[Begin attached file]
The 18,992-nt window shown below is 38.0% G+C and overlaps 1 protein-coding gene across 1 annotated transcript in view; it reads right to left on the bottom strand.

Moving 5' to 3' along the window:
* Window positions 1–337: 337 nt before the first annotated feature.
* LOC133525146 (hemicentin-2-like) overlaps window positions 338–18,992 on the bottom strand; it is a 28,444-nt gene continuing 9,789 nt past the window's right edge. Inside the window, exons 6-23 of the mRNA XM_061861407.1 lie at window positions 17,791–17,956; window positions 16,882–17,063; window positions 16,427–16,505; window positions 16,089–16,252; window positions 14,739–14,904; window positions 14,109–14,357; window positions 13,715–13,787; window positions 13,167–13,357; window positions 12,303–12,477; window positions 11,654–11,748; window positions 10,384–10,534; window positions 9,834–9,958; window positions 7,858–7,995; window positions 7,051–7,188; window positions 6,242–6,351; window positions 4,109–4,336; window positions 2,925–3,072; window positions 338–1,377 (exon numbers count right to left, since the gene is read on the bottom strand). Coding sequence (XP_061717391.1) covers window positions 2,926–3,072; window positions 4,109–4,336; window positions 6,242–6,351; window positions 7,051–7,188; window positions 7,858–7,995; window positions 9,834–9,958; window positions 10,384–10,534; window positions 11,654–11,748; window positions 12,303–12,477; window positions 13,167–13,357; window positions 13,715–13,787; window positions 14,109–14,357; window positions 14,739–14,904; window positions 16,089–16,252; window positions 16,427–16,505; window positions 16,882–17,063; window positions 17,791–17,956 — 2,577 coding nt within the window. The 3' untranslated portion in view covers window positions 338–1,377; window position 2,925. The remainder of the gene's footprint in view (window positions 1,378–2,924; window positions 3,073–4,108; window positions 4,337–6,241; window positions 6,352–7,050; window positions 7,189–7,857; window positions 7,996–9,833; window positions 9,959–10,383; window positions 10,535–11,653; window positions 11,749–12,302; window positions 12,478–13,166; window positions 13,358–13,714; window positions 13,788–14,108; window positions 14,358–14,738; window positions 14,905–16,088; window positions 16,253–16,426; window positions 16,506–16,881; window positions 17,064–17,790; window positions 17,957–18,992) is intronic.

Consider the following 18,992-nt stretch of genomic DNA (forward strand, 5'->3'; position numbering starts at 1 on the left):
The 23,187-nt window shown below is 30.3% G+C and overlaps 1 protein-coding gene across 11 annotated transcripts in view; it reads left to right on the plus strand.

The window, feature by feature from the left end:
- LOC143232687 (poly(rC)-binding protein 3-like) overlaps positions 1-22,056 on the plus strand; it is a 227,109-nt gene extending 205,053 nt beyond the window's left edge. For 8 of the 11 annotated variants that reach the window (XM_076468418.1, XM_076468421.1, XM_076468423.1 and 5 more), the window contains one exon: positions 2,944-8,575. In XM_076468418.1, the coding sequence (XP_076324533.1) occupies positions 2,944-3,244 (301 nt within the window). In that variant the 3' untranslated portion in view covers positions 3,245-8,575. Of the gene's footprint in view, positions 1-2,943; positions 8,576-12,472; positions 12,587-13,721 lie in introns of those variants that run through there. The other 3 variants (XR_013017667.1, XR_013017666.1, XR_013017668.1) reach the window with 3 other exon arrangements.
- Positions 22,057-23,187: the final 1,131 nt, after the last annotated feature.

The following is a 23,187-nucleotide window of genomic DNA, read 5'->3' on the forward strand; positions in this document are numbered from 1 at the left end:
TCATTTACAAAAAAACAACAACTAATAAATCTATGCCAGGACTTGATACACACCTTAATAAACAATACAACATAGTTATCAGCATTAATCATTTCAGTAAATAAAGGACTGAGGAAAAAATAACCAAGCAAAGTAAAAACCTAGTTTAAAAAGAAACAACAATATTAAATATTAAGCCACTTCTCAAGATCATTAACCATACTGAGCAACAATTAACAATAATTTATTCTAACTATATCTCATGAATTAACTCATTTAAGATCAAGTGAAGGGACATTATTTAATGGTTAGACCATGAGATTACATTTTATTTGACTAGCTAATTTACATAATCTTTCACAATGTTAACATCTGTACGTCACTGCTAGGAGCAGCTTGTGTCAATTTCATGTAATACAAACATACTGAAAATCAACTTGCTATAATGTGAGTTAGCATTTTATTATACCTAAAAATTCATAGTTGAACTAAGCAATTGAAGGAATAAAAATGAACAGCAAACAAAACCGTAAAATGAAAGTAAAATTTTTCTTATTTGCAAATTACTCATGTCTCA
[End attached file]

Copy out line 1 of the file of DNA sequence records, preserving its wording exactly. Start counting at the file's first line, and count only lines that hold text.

The 18,992-nt window shown below is 38.0% G+C and overlaps 1 protein-coding gene across 1 annotated transcript in view; it reads right to left on the bottom strand.